At Spirit & Truth Fellowship we believe strongly in the first-century model of the “home church,” that is, a group of Christ’s followers who get together regularly in whatever format they choose, for the purpose of spiritual growth and support. The home church most closely follows the pattern God provided for basic relational interaction, which is the family. God has provided the best foundation for both families and churches, which is Jesus Christ (1 Cor. 3:11).
1 Timothy 3:14 and 15
(14) Although I hope to come to you soon, I am writing you these instructions so that,
(15) if I am delayed, you will know how people ought to conduct themselves in God’s household, which is the church of the living God, the pillar and foundation (hedraioma) of the truth.
Robertson says of hedraioma: “Probably it means stay or support rather than foundation or ground.”  Moffatt translates this word as “bulwark, a defensive wall.”  This verse establishes the purpose of the Church in the context of relationship (how people ought to conduct themselves). The Church is to be a pillar where the truth is displayed for others to see and a bulwark defending the integrity and veracity of God’s holy Word. Both the “pillar” and “bulwark” rest upon the foundation, who is Jesus Christ.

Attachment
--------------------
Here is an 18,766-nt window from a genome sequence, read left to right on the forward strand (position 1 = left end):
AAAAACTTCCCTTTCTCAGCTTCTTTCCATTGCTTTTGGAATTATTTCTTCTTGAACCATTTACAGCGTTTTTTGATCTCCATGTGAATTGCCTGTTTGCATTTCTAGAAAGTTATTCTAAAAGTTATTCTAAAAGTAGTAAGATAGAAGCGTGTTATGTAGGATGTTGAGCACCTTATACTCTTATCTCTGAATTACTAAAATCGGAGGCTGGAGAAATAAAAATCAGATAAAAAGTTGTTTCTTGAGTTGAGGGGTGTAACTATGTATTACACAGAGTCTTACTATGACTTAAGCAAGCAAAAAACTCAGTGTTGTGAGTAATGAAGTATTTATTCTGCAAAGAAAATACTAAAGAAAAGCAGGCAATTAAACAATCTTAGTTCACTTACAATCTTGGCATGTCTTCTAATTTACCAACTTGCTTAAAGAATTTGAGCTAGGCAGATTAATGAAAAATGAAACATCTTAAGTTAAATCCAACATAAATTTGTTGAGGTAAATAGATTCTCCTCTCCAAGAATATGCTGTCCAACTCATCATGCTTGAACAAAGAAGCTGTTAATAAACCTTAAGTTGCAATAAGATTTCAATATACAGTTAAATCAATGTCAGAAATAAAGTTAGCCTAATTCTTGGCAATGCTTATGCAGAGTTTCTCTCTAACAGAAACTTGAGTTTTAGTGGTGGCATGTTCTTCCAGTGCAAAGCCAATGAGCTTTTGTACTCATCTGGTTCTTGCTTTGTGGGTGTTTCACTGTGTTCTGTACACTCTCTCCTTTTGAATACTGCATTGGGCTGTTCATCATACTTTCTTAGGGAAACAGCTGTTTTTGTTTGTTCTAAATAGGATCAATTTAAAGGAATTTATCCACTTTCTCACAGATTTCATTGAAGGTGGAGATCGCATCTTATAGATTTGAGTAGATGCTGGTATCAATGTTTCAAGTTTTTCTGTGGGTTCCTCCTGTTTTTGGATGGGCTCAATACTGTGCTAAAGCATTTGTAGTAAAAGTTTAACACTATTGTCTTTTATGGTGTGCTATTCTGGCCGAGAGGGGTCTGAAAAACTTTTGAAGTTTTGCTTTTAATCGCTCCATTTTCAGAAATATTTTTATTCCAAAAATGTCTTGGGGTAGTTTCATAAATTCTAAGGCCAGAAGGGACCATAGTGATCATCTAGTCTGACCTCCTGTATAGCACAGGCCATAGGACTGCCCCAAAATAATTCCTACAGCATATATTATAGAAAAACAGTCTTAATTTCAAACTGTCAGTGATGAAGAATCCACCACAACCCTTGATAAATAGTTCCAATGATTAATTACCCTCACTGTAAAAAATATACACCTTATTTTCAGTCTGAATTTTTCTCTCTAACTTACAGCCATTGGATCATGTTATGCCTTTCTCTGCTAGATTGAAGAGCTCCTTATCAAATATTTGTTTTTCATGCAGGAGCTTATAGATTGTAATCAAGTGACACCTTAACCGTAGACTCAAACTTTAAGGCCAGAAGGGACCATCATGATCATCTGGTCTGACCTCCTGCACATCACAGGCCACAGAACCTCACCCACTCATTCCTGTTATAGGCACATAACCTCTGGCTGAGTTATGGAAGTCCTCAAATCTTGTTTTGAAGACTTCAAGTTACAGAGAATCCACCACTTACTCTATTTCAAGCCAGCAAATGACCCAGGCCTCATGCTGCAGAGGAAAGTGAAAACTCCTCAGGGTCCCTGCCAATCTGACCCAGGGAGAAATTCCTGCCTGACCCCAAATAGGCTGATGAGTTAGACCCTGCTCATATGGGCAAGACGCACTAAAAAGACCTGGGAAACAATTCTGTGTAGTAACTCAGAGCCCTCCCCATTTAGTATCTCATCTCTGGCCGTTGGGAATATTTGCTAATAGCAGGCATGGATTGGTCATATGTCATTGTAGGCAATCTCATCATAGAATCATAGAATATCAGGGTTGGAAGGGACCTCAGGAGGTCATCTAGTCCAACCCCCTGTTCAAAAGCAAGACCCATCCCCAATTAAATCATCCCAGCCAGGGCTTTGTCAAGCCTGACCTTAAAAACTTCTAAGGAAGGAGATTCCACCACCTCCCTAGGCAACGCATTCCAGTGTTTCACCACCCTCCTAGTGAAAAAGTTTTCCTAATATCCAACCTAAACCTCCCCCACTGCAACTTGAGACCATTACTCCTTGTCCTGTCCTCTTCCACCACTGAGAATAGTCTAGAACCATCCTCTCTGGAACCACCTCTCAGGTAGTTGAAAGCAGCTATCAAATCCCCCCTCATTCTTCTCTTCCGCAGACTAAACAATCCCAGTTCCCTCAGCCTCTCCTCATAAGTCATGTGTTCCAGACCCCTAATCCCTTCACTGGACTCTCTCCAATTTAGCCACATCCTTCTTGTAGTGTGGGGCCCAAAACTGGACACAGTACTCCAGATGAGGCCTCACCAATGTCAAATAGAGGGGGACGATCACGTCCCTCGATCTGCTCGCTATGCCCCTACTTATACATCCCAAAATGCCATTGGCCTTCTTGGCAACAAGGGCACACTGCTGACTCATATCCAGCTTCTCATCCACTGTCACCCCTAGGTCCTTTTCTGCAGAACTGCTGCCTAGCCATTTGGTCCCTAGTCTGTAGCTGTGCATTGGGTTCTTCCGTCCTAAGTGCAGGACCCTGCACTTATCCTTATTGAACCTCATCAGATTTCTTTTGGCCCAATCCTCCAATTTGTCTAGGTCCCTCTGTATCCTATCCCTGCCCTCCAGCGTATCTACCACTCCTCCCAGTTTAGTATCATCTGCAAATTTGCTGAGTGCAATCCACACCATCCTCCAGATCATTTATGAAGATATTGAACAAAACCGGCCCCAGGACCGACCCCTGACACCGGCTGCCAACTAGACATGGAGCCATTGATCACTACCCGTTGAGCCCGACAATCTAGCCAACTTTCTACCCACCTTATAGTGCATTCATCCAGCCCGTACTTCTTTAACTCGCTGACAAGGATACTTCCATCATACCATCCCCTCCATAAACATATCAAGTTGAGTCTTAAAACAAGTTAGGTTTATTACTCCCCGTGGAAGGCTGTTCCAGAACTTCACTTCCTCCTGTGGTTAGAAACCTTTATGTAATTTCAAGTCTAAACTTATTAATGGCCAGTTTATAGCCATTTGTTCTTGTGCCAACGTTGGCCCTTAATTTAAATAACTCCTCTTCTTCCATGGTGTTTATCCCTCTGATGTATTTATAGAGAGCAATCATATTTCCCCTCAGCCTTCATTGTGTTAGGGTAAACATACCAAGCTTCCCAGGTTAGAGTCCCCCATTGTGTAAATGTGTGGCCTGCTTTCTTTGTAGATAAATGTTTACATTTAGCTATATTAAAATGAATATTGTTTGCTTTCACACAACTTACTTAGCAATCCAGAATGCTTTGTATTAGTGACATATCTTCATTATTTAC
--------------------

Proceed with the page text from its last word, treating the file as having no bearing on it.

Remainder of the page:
God has always related to people through the prism of family. He goes to great lengths developing the narratives of family dynamics to convey truth. Examples in the Old Testament are many and varied. A few poignant examples are: Ruth, Naomi and Boaz; Esther and Mordecai; and David’s family. One of the most dramatic, perhaps, is the contrast between two families in 1 Samuel. The book opens with Elkanah, whose wife Hannah was barren. As Hannah beseeches the Lord earnestly, her prayer is answered and a son is born. In gratitude, Hannah dedicates the boy, Samuel, to the Lord. Even though Hannah is the main character in this drama, we have a snapshot of this family where Elkanah, the husband, is serving as the head.
1 Samuel 1:21
When the man Elkanah went up with all of his family to offer the annual sacrifice to the Lord and to fulfill his vow,